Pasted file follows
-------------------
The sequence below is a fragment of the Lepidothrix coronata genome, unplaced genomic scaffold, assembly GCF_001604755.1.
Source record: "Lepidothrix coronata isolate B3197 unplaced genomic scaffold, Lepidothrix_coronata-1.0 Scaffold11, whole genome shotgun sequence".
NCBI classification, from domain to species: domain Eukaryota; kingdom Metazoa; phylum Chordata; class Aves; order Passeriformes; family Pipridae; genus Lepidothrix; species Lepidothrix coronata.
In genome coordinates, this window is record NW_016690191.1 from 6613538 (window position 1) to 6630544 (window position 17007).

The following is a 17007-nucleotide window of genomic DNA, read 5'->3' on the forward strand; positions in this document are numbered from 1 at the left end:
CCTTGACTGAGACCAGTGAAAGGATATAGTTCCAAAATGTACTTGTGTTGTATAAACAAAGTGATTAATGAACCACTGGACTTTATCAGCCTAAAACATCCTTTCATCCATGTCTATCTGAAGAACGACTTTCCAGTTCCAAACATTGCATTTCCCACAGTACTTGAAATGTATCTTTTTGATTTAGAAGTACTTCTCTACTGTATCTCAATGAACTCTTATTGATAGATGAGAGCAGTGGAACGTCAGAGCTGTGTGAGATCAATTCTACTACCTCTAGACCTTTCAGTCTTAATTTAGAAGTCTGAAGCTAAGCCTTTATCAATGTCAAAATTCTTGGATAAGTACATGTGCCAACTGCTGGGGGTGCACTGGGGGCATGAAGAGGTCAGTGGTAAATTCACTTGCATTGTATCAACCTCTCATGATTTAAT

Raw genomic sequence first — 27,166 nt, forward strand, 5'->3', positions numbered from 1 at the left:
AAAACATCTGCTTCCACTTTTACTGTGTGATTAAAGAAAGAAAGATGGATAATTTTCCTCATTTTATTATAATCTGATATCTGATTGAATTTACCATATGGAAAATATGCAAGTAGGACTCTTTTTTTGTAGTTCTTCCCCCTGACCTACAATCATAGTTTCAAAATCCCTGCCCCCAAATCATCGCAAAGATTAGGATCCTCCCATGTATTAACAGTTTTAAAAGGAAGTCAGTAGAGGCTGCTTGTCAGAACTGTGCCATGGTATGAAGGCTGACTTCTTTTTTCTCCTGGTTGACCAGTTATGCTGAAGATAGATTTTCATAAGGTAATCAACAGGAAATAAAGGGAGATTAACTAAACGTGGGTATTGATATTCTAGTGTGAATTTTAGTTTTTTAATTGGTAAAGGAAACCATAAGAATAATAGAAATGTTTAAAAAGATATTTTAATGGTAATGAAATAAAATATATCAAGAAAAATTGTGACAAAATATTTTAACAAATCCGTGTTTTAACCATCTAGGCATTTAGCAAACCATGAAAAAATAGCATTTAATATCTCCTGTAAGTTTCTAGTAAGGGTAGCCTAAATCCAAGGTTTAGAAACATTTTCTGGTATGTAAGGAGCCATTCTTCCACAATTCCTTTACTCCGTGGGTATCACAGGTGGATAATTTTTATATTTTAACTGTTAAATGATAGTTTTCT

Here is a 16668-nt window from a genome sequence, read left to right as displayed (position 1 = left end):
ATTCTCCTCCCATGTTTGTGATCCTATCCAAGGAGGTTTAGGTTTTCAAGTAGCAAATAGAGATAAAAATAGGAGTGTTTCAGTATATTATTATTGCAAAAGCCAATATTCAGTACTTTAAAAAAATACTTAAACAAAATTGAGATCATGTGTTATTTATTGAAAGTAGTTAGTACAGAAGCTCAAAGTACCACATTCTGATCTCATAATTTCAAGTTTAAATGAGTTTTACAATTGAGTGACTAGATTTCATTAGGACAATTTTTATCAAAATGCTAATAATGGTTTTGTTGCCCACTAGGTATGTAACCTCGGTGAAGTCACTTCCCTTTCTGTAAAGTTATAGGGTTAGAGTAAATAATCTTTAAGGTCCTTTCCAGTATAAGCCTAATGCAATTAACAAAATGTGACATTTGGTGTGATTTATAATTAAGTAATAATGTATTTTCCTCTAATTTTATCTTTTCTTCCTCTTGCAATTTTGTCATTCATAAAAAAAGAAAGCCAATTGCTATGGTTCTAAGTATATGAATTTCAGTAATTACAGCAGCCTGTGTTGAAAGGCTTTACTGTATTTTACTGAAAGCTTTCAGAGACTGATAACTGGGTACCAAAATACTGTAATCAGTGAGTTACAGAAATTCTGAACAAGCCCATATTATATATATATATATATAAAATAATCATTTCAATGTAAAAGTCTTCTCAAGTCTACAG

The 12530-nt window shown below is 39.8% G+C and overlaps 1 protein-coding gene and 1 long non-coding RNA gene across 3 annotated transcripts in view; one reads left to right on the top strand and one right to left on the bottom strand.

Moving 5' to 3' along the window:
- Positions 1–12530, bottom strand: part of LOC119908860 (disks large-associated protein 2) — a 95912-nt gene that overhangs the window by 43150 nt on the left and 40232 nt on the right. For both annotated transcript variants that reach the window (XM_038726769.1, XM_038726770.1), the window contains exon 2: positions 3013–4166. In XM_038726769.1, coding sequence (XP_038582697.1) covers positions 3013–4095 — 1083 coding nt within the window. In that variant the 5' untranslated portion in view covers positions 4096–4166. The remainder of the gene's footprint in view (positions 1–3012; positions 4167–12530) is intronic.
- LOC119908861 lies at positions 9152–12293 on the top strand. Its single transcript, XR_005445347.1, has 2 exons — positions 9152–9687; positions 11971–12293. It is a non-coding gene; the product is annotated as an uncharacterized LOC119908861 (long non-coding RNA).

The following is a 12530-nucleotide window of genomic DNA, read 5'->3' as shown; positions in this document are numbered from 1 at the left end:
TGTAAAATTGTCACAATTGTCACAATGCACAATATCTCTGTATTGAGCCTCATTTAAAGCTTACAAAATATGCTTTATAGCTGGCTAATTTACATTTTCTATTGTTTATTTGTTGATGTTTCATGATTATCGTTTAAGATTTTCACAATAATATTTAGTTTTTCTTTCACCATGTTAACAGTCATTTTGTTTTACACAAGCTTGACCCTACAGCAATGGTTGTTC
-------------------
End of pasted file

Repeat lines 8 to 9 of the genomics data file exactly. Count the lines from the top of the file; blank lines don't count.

AAAACATCTGCTTCCACTTTTACTGTGTGATTAAAGAAAGAAAGATGGATAATTTTCCTCATTTTATTATAATCTGATATCTGATTGAATTTACCATATGGAAAATATGCAAGTAGGACTCTTTTTTTGTAGTTCTTCCCCCTGACCTACAATCATAGTTTCAAAATCCCTGCCCCCAAATCATCGCAAAGATTAGGATCCTCCCATGTATTAACAGTTTTAAAAGGAAGTCAGTAGAGGCTGCTTGTCAGAACTGTGCCATGGTATGAAGGCTGACTTCTTTTTTCTCCTGGTTGACCAGTTATGCTGAAGATAGATTTTCATAAGGTAATCAACAGGAAATAAAGGGAGATTAACTAAACGTGGGTATTGATATTCTAGTGTGAATTTTAGTTTTTTAATTGGTAAAGGAAACCATAAGAATAATAGAAATGTTTAAAAAGATATTTTAATGGTAATGAAATAAAATATATCAAGAAAAATTGTGACAAAATATTTTAACAAATCCGTGTTTTAACCATCTAGGCATTTAGCAAACCATGAAAAAATAGCATTTAATATCTCCTGTAAGTTTCTAGTAAGGGTAGCCTAAATCCAAGGTTTAGAAACATTTTCTGGTATGTAAGGAGCCATTCTTCCACAATTCCTTTACTCCGTGGGTATCACAGGTGGATAATTTTTATATTTTAACTGTTAAATGATAGTTTTCT

Here is a 16668-nt window from a genome sequence, read left to right as displayed (position 1 = left end):